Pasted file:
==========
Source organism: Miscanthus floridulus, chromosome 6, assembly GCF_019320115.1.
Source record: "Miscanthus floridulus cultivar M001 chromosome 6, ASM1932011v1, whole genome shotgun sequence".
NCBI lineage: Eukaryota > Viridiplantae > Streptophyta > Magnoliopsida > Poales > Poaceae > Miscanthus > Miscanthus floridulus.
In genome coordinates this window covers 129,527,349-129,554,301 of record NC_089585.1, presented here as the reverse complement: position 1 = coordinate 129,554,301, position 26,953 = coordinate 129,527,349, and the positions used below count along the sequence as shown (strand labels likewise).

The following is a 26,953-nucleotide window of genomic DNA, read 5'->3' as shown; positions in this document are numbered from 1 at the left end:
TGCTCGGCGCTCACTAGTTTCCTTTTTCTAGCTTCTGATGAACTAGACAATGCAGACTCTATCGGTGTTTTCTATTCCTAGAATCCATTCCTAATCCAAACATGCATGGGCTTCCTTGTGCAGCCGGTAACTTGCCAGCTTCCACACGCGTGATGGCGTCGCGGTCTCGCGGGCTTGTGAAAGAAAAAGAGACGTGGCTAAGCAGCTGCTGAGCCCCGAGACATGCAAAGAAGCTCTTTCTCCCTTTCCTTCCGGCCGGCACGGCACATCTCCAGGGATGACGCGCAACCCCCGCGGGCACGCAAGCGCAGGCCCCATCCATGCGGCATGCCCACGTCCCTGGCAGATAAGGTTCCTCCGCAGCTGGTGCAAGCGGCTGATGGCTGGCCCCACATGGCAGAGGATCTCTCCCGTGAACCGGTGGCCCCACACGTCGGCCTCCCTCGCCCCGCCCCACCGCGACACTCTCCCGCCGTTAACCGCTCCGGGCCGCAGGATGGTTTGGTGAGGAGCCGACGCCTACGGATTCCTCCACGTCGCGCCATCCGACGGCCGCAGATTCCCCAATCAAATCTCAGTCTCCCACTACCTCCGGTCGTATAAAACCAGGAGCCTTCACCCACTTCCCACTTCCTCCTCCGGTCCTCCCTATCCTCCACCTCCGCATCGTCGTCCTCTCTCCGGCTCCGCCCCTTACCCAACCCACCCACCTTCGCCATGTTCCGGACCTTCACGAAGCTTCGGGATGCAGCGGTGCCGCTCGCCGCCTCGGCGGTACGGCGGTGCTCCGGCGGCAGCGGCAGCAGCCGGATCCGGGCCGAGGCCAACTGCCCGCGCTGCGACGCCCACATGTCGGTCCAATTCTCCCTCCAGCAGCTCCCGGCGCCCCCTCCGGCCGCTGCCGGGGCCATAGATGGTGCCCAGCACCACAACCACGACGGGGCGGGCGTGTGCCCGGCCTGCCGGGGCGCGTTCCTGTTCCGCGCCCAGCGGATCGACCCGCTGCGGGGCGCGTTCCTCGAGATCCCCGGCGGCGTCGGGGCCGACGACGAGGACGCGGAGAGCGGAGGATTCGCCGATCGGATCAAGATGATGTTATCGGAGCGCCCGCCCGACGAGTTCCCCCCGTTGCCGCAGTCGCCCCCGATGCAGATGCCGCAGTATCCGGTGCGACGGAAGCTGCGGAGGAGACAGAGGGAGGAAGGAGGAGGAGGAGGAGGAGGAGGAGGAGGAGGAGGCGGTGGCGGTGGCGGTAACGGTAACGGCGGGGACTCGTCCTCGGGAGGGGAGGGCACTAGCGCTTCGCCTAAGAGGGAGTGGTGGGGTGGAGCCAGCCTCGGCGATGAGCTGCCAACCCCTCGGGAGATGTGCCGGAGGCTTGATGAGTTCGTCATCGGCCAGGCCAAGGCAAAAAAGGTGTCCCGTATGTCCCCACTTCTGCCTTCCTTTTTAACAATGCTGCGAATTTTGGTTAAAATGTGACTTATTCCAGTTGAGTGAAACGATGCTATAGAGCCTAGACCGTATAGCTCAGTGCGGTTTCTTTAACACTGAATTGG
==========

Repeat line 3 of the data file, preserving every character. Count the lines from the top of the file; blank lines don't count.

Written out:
NCBI lineage: Eukaryota > Viridiplantae > Streptophyta > Magnoliopsida > Poales > Poaceae > Miscanthus > Miscanthus floridulus.